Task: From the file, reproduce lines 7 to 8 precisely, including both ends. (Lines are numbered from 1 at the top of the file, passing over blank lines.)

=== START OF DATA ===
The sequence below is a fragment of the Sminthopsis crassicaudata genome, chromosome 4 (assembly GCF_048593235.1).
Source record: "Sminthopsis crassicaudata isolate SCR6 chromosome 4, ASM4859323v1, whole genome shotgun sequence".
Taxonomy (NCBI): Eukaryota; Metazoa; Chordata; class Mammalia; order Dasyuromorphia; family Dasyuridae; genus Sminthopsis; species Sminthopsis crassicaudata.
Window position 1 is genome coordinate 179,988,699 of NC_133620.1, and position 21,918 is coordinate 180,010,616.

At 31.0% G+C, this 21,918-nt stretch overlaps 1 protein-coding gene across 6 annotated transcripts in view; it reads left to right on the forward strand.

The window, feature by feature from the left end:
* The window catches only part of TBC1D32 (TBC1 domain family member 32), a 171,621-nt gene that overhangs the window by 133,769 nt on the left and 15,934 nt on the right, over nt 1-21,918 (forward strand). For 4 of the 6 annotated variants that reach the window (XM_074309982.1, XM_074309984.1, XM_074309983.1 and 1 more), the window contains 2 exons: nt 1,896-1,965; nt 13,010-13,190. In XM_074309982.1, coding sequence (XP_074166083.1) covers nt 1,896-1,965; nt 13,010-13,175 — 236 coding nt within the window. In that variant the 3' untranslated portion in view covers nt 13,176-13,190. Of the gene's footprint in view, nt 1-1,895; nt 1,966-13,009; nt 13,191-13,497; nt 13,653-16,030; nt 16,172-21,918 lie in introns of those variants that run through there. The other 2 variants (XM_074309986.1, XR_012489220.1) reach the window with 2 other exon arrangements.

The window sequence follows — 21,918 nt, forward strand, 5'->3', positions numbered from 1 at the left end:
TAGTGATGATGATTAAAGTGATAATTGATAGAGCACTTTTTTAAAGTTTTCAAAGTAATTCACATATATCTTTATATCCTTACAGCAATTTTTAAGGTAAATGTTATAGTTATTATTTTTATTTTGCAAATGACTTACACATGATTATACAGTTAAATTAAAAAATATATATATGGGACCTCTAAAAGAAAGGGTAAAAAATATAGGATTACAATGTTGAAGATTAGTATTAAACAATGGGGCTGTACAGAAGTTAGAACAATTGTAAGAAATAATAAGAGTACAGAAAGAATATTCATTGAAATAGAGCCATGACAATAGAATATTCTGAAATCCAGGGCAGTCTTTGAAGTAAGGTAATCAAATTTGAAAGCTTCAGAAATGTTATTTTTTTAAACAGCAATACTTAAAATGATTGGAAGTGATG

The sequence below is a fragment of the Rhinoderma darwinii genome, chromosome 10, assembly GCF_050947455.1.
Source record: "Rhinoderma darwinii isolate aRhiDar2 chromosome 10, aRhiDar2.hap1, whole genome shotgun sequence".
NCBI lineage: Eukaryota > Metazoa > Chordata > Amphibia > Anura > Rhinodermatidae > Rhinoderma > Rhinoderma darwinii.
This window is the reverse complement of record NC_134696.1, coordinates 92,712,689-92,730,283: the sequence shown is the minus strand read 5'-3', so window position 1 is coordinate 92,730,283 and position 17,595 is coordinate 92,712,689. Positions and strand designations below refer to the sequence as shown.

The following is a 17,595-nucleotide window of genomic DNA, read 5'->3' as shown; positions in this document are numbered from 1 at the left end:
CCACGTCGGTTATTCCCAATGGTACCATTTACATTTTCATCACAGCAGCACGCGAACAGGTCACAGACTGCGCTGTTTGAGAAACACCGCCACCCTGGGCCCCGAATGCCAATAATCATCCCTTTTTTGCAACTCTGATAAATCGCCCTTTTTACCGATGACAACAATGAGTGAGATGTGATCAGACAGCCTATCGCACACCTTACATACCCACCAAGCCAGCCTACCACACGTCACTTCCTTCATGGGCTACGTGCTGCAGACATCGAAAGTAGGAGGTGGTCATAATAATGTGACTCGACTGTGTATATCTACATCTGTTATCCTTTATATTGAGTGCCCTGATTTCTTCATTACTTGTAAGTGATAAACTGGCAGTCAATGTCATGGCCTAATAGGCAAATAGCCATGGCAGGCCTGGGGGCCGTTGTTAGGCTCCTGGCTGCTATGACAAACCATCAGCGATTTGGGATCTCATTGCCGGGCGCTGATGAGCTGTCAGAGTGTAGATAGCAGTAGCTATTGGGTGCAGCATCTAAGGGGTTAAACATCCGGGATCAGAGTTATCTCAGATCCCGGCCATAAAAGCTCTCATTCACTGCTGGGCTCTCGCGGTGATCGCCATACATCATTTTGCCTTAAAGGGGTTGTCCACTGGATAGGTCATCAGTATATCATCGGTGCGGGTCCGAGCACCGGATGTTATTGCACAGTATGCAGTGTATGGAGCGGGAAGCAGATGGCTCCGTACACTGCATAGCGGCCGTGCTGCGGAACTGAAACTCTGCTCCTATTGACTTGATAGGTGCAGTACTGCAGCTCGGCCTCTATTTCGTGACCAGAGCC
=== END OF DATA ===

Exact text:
* The window catches only part of TBC1D32 (TBC1 domain family member 32), a 171,621-nt gene that overhangs the window by 133,769 nt on the left and 15,934 nt on the right, over nt 1-21,918 (forward strand). For 4 of the 6 annotated variants that reach the window (XM_074309982.1, XM_074309984.1, XM_074309983.1 and 1 more), the window contains 2 exons: nt 1,896-1,965; nt 13,010-13,190. In XM_074309982.1, coding sequence (XP_074166083.1) covers nt 1,896-1,965; nt 13,010-13,175 — 236 coding nt within the window. In that variant the 3' untranslated portion in view covers nt 13,176-13,190. Of the gene's footprint in view, nt 1-1,895; nt 1,966-13,009; nt 13,191-13,497; nt 13,653-16,030; nt 16,172-21,918 lie in introns of those variants that run through there. The other 2 variants (XM_074309986.1, XR_012489220.1) reach the window with 2 other exon arrangements.

The window sequence follows — 21,918 nt, forward strand, 5'->3', positions numbered from 1 at the left end: